After the Dark Ages, Europe was pretty much in ruins, with the sole exception of Spain under the rule of the Ummayad caliph of Córdoba, which was a dazzling civilization with a sophisticated Mediterranean cuisine linked firmly to the Middle East.
The rest of Europe was not only still suffering devastating famines, weak kings, and general economic dislocation, but also a new wave of Germanic invasions in the 9th and 10th centuries by a people from the north known as the Vikings. In this lecture, you will learn how these invasions seriously disrupted Europe and introduced a new food way to the region.
Culinary Changes in Europe
The Vikings invaded and conquered the British Isles and Normandy in northern France, and the Normans in turn invaded England in 1066. Vikings also conquered Sicily, displacing the Arab rulers there. Another group called the Russ settled in Russia and traded as far as Constantinople and Baghdad. It is odd to think of Viking and Persian cultures coming in contact, but even in the earliest European cookbooks, there definitely was an influence.
Returning to the middle Ages, in the year 1000, everything changed. The Vikings settled down, regular trade began to pick up and intensify, and the population began to rise dramatically. Cities began to grow again, sometimes right over the rubble of Roman cities.
In the Holy Land, in Spain, and also in formerly Muslim-ruled Sicily, Europeans came in contact with a civilization far more sophisticated and wealthy than their own. For the first time, they were in direct contact with Islamic civilization, the inheritors of classical culture.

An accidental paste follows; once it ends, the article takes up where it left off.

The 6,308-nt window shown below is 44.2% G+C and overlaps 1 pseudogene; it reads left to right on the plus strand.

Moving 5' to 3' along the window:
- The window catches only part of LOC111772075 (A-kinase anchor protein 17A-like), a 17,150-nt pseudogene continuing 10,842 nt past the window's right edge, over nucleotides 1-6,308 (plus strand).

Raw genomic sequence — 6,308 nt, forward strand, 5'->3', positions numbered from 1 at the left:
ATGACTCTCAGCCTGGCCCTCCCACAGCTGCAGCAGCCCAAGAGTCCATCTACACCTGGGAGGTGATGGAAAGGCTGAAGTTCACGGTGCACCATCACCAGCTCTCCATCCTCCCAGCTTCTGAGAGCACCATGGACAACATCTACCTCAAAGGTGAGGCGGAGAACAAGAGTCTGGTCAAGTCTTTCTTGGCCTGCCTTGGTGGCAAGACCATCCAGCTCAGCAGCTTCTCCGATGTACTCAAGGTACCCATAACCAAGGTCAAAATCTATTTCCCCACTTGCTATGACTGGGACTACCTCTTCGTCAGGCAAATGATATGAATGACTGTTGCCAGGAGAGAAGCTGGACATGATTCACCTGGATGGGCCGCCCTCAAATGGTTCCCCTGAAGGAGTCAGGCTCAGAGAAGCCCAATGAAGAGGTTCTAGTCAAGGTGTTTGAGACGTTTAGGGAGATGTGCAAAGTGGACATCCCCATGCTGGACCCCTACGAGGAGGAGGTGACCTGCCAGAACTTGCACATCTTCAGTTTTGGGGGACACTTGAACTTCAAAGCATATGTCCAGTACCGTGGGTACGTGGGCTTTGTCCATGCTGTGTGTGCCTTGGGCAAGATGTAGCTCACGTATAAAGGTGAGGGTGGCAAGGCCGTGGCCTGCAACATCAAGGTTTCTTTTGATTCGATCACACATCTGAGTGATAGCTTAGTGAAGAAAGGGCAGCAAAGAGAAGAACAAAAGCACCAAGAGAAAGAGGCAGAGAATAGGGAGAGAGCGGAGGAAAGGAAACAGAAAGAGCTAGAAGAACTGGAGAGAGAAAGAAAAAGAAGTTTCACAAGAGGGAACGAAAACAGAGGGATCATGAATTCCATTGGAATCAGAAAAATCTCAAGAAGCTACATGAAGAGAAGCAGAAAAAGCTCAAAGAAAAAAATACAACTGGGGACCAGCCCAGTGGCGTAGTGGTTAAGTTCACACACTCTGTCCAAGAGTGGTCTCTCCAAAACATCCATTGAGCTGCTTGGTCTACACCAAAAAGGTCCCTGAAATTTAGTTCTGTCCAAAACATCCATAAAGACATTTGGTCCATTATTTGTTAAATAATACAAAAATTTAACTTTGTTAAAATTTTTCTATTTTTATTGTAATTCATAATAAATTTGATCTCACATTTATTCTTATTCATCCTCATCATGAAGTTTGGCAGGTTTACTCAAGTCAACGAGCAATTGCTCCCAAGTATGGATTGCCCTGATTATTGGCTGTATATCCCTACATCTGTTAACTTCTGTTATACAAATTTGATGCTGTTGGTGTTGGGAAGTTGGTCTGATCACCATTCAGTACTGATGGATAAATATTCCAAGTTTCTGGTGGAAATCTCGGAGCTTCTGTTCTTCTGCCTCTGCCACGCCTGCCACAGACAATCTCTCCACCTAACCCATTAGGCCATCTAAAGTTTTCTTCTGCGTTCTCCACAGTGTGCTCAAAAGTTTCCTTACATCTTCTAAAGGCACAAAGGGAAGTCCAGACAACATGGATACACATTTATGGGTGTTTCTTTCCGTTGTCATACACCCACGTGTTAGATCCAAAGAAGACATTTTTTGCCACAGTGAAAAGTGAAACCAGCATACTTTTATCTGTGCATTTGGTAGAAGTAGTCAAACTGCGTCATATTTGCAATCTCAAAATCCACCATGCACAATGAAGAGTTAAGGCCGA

Europeans began to learn about Greek science, medicine, and mathematics indirectly through Arabic translations made into Latin. They learned agricultural techniques, philosophy, and Muslim cooking. Specifically, they learned about spices, which hadn’t come to Europe in about 500 years.
Carnival and Lent
Christianity in the early middle Ages instituted a series of fasts throughout the calendar during which time most people were not allowed to eat meat or meat products. The most important of the fasts was the 40-day period from Ash Wednesday to Easter, which was meant to commemorate Jesus’s fast in the desert. Far more interesting is the feast that preceded it, Carnival, whose name is derived from carne, or meat, and was celebrated on Shrove Tuesday, or Mardi grass.
Carnival was the celebration in which any remaining meat had to be consumed prior to the 40-day fast of Lent. Typically, this was the one time of the year when all the normal rules of order could be subverted. In other words, the world turned upside down. This was also a time to indulge in pleasures of the flesh.
Libellus de Arte Coquinaria: Making Walnut Oil
This is the very first recipe in the manuscript owned by the Royal Library of Copenhagen. The language, if you look carefully, is very similar to Old English, and if you read it aloud, it is almost intelligible.
This oil is fabulous on a salad or drizzled onto bread. This is the original and a very literal translation, so you can see the cognate words.
Attend a festival such as carnival in New Orleans or a local food festival, state fair, or similar event. Ideally, this should be one where people can drink, get a little rowdy, and perhaps listen to loud music. Join in, but take note of how people behave differently than on other occasions.